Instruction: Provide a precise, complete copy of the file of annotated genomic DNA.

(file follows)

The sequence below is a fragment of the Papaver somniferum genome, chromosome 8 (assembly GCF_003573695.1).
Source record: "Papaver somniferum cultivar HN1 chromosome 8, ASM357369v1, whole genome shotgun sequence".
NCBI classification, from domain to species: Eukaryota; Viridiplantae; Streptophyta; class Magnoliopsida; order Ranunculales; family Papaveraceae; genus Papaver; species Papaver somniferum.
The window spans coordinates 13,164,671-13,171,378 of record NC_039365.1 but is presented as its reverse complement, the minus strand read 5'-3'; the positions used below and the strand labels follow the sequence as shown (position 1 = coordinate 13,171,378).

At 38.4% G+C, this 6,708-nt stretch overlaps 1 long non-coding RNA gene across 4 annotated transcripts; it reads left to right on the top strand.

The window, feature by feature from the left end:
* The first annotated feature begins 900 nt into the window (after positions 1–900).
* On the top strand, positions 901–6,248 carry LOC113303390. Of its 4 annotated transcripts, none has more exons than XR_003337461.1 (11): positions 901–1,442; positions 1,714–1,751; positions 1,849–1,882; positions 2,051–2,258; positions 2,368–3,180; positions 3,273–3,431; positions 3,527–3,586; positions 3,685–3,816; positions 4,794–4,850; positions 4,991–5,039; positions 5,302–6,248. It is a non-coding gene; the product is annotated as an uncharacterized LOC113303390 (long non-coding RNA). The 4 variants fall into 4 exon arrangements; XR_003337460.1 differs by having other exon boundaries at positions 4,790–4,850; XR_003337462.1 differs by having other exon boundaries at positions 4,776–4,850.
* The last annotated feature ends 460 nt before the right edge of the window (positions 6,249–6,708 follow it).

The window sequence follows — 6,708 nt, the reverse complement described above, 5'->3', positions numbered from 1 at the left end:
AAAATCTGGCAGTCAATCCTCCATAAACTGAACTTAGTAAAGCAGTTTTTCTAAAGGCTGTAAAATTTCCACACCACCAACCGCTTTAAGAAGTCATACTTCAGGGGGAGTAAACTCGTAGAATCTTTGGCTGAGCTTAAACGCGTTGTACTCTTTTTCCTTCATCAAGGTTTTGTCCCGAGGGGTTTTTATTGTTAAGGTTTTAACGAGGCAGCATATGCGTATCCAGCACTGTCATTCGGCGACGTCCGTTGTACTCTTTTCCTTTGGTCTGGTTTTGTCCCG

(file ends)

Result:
The sequence below is a fragment of the Papaver somniferum genome, chromosome 8 (assembly GCF_003573695.1).
Source record: "Papaver somniferum cultivar HN1 chromosome 8, ASM357369v1, whole genome shotgun sequence".
NCBI classification, from domain to species: Eukaryota; Viridiplantae; Streptophyta; class Magnoliopsida; order Ranunculales; family Papaveraceae; genus Papaver; species Papaver somniferum.
The window spans coordinates 13,164,671-13,171,378 of record NC_039365.1 but is presented as its reverse complement, the minus strand read 5'-3'; the positions used below and the strand labels follow the sequence as shown (position 1 = coordinate 13,171,378).

At 38.4% G+C, this 6,708-nt stretch overlaps 1 long non-coding RNA gene across 4 annotated transcripts; it reads left to right on the top strand.

The window, feature by feature from the left end:
* The first annotated feature begins 900 nt into the window (after positions 1–900).
* On the top strand, positions 901–6,248 carry LOC113303390. Of its 4 annotated transcripts, none has more exons than XR_003337461.1 (11): positions 901–1,442; positions 1,714–1,751; positions 1,849–1,882; positions 2,051–2,258; positions 2,368–3,180; positions 3,273–3,431; positions 3,527–3,586; positions 3,685–3,816; positions 4,794–4,850; positions 4,991–5,039; positions 5,302–6,248. It is a non-coding gene; the product is annotated as an uncharacterized LOC113303390 (long non-coding RNA). The 4 variants fall into 4 exon arrangements; XR_003337460.1 differs by having other exon boundaries at positions 4,790–4,850; XR_003337462.1 differs by having other exon boundaries at positions 4,776–4,850.
* The last annotated feature ends 460 nt before the right edge of the window (positions 6,249–6,708 follow it).

The window sequence follows — 6,708 nt, the reverse complement described above, 5'->3', positions numbered from 1 at the left end:
AAAATCTGGCAGTCAATCCTCCATAAACTGAACTTAGTAAAGCAGTTTTTCTAAAGGCTGTAAAATTTCCACACCACCAACCGCTTTAAGAAGTCATACTTCAGGGGGAGTAAACTCGTAGAATCTTTGGCTGAGCTTAAACGCGTTGTACTCTTTTTCCTTCATCAAGGTTTTGTCCCGAGGGGTTTTTATTGTTAAGGTTTTAACGAGGCAGCATATGCGTATCCAGCACTGTCATTCGGCGACGTCCGTTGTACTCTTTTCCTTTGGTCTGGTTTTGTCCCG